It is currently Sat Aug 27, 2016 4:35 pm

All times are UTC - 6 hours




Post new topic Reply to topic  [ 7 posts ] 
Author Message
PostPosted: Mon Mar 07, 2005 12:30 pm 
Offline

Joined: Wed Dec 31, 1969 6:00 pm
Posts: 12
Location: Rockdale,TEXAS
My 84 year old Dad does not do internet, so I am asking a question for him. His compost pile includes half a load of mushroom dirt and half a load of native cedar along with usual scrap additions. It has no earthworms, although it had an abundance last year. Can anyone tell us if not having earthworms in the pile is a problem? If so, what is the solution? Thanks for helping.


Top
 Profile  
 
 Post subject:
PostPosted: Tue Mar 08, 2005 12:06 am 
Offline
Moderator
Moderator

Joined: Tue Mar 18, 2003 3:45 pm
Posts: 2884
Location: San Antonio,TEXAS
I've found that my worm population cycles. Sometimes I have a bunch and sometimes I have few. The population will balance out with the worm predators.

_________________
David Hall
Moderator
Dirt Doctor Lawns Forum


Top
 Profile  
 
 Post subject:
PostPosted: Tue Mar 08, 2005 9:17 am 
Offline

Joined: Sat May 10, 2003 5:48 pm
Posts: 806
Location: Weatherford,TX
Neither mushroom dirt or cedar are broken down as a finished compost. Along with the other scrap additions, the pile might be too hot for worms to live in it.

_________________
The "soap" you use is normally chemicals, etc. Use real SOAP !!


Top
 Profile  
 
 Post subject:
PostPosted: Thu Mar 17, 2005 11:31 pm 
Offline

Joined: Mon Mar 15, 2004 11:48 pm
Posts: 45
Location: California, San Joaquin Valley - home of 105* summers, foggy winters.
half a load of mushroom dirt and half a load of native cedar along with usual scrap additions.

When did he add the mushroom/cedar? When he first set up the pile, or later, after he had his first good year?

Cedar is usually not a good wood to vermicompost with. The aromatic oils are at the very least irritating to the worms, and likely poisionous. The mushroom dirt is all right.

The other thing I can think of is that perhaps there were not enough scraps to keep them fed. Wood doesn't offer much in the way of nutrition, it's more like a medium for them to swim in. If you spread the scraps far and wide in the pile, the worms could die of starvation rushing from one food source to the next, and they're not used to eating that way. They prefer to eat at one "diner" 'till it's all gone, then move to the next "restaurant", hopefully, next door.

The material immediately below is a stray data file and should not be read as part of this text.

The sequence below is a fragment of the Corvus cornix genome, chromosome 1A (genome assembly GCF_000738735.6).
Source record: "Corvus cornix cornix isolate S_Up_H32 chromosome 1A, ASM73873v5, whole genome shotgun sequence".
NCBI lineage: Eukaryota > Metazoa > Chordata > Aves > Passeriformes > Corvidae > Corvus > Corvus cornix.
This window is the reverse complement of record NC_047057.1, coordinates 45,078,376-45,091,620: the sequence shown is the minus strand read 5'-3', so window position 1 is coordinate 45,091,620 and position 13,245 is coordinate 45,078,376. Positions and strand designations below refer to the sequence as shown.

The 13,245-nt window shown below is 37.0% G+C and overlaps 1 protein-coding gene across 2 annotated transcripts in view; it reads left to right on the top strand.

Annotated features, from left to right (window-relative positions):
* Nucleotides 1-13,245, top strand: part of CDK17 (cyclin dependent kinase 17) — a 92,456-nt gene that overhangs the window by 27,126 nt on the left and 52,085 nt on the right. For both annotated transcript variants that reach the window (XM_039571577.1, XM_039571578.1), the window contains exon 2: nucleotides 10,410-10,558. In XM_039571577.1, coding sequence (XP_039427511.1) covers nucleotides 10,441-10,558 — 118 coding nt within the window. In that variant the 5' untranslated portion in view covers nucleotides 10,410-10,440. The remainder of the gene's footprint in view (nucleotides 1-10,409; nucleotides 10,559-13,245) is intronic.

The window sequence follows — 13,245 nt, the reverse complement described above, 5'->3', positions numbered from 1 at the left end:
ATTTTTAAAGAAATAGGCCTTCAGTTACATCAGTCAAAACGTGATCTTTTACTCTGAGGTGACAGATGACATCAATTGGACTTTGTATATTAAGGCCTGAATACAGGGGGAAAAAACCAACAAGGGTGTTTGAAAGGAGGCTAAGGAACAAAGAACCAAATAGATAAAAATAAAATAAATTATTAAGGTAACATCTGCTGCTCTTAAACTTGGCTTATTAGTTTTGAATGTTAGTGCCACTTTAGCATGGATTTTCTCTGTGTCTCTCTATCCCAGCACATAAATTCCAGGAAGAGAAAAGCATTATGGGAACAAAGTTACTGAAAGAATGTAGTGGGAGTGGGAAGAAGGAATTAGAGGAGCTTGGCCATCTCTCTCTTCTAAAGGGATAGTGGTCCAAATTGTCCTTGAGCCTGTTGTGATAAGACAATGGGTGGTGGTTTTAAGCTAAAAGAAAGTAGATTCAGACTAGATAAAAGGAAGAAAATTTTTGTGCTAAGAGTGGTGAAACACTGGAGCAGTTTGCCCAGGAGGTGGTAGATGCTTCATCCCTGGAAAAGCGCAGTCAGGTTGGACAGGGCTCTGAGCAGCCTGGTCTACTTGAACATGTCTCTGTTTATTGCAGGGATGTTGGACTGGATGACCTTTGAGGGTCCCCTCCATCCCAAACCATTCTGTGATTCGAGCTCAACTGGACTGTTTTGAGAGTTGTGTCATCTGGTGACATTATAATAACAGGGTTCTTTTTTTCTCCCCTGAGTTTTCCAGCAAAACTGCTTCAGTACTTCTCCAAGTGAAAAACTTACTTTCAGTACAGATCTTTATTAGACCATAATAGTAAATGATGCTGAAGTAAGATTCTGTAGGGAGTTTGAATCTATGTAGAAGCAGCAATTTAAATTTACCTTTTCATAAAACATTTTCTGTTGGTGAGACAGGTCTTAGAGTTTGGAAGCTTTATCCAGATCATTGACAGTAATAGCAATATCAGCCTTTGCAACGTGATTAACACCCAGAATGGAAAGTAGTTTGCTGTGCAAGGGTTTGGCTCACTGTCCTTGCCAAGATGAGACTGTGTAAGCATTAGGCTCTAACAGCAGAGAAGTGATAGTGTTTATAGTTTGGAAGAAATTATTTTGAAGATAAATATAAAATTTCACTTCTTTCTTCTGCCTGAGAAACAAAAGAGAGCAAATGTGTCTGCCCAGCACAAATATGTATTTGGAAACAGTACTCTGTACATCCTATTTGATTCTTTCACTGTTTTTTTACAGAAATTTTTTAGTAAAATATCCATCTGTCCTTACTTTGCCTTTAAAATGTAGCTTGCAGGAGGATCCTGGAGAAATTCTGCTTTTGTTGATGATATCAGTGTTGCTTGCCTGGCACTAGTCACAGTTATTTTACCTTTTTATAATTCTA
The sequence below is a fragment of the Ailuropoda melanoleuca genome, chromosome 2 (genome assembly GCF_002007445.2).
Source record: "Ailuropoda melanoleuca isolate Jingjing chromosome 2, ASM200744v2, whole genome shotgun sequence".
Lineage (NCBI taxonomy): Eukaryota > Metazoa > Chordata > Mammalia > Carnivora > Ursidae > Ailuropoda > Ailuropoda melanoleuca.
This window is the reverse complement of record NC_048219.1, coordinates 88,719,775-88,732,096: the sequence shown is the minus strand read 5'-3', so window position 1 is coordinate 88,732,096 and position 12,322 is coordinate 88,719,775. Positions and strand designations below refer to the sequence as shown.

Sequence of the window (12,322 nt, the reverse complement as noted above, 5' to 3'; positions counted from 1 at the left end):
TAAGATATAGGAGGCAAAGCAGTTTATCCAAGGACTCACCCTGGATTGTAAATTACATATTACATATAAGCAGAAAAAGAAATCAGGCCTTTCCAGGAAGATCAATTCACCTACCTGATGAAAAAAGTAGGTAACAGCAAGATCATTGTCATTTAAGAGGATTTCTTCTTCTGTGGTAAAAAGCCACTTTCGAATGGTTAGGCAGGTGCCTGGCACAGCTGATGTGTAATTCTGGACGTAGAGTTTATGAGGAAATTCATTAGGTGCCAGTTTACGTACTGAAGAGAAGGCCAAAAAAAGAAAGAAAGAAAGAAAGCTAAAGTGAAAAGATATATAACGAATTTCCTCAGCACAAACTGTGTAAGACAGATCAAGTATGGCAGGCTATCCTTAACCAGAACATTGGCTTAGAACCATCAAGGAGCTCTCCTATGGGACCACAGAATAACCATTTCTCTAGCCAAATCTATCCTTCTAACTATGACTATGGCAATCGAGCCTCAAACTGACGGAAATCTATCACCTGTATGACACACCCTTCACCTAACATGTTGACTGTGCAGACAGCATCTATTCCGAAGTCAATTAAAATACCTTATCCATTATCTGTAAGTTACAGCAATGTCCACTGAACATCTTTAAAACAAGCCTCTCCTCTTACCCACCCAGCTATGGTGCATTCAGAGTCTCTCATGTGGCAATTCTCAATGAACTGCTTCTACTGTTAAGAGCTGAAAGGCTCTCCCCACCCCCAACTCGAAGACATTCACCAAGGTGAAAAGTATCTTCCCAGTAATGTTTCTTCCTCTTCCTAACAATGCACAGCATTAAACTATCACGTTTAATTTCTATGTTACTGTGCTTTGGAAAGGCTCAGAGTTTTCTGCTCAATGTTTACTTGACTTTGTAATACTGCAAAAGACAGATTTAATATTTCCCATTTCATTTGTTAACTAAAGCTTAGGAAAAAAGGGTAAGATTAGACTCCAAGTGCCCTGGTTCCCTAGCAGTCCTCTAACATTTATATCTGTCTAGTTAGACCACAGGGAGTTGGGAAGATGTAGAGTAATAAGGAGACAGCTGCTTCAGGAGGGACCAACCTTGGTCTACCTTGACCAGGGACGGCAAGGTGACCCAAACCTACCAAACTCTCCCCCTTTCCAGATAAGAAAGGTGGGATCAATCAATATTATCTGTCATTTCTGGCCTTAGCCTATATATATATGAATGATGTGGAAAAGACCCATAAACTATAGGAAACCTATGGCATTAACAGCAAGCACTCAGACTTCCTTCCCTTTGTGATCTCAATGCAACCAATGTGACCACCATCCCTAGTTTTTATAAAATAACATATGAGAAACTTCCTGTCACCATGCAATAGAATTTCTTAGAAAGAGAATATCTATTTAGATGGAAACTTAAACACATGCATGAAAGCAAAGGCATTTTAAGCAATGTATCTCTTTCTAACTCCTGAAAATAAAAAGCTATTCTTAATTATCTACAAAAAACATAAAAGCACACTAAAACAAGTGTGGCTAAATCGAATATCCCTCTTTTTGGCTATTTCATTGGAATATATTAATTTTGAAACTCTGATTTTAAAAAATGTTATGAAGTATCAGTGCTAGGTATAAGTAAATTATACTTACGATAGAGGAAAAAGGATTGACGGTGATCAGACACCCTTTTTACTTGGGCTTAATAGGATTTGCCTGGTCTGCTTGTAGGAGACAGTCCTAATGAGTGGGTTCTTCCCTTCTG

I hate to say it, but have him start a new pile using other materials. Let the other pile age for a year or two in the weather, and after that, add small amounts of it to the new pile.

_________________
http://homeschool.priswell.com/worms.htm


Top
 Profile  
 
 Post subject:
PostPosted: Fri Mar 18, 2005 9:21 am 
Offline

Joined: Thu Mar 27, 2003 10:51 pm
Posts: 747
Location: Garland, Texas
shale, I believe that Dchall_San_Antonio, KHWOZ, and Priswell each have hit upon "causes" for your Dad's worm woes.

My pile (not containerized) also sees cycles or ebbs and flows in the worm populations. I have even attempted to "farm" worms by seeding my pile with Red Wrigglers. Don't waste your time or money.

The pile may be working "hot" which may cause the worms to move elsewhere. My original thought, in my own case, was that the worms would move to the outer cooler sections of the pile. So much for my trying to think like a worm :roll:

The cedar oils may be a problem. That sounds reasonable, but I don't know for certain.

Another possibility (or could be in conjunction with any or all of the above) is that your Dad's pile is too dry. The worms like moist.

Let us know how things work out for your Dad and his worms.

_________________
Keeping it clean and green here, Boss.
Reduce, Reuse, Recycle


Top
 Profile  
 
 Post subject:
PostPosted: Sat Mar 19, 2005 3:01 pm 
Offline

Joined: Wed Dec 31, 1969 6:00 pm
Posts: 12
Location: Rockdale,TEXAS
:lol: Thanks for all your replies. I have printed and forwarded the information to my Dad. I'll let you know how the worms turn!


Top
 Profile  
 
 Post subject:
PostPosted: Fri Apr 22, 2005 12:06 pm 
Offline
Moderator
Moderator
User avatar

Joined: Wed Jul 02, 2003 8:09 pm
Posts: 1834
Location: Fort Worth,TEXAS
In my yard I've found a couple of those flatworms (planaria) that Howard has discussed on the radio recently. They *may* have come in via bags of no-float cypress mulch from the garden center. (My only evidence of this is that the two I saw in the last month were each plastered in slime to the plastic on the underside of bags from the nursery.) I'm familiar enough with the shape of the flatworm that I'd remember having seen them before this, even without his commentary. I've had a healthy worm population up to this point, and I'm still seeing a lot of them this year, but I wonder if that is about to change?

Howard suggests that flatworms eat worms (I saw a flatworm apparently consuming a snail under one bag). I've picked the flatworms up, wrapped them in paper and dropped them in the trash can, not in the compost like I might have with other critters. I don't want them segmenting themselves into an army (my compost is fairly passive, not particularly hot or fast) Since worms do live in and around my compost, I wonder if I should heat it up some to try to kill off the planaria, should they decide to head to that corner of the yard for their dining pleasure?

Any thoughts?


Top
 Profile  
 
Display posts from previous:  Sort by  
Post new topic Reply to topic  [ 7 posts ] 

All times are UTC - 6 hours


Who is online

Users browsing this forum: No registered users and 1 guest


You cannot post new topics in this forum
You cannot reply to topics in this forum
You cannot edit your posts in this forum
You cannot delete your posts in this forum
You cannot post attachments in this forum

Search for:
Jump to:  
Powered by eWeblife